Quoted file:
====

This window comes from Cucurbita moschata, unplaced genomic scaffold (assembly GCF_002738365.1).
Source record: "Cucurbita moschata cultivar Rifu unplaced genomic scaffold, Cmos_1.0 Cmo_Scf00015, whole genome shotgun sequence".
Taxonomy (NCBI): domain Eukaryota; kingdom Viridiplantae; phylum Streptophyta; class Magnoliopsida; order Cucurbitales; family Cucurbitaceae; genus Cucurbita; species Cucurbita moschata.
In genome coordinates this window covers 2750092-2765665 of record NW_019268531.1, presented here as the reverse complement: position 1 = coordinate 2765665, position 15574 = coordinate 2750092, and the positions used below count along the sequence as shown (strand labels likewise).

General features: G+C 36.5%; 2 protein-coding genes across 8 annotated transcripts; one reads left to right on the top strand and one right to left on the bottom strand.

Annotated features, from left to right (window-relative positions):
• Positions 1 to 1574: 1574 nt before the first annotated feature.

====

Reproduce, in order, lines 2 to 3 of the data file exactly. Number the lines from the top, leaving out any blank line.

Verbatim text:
Source record: "Cucurbita moschata cultivar Rifu unplaced genomic scaffold, Cmos_1.0 Cmo_Scf00015, whole genome shotgun sequence".
Taxonomy (NCBI): domain Eukaryota; kingdom Viridiplantae; phylum Streptophyta; class Magnoliopsida; order Cucurbitales; family Cucurbitaceae; genus Cucurbita; species Cucurbita moschata.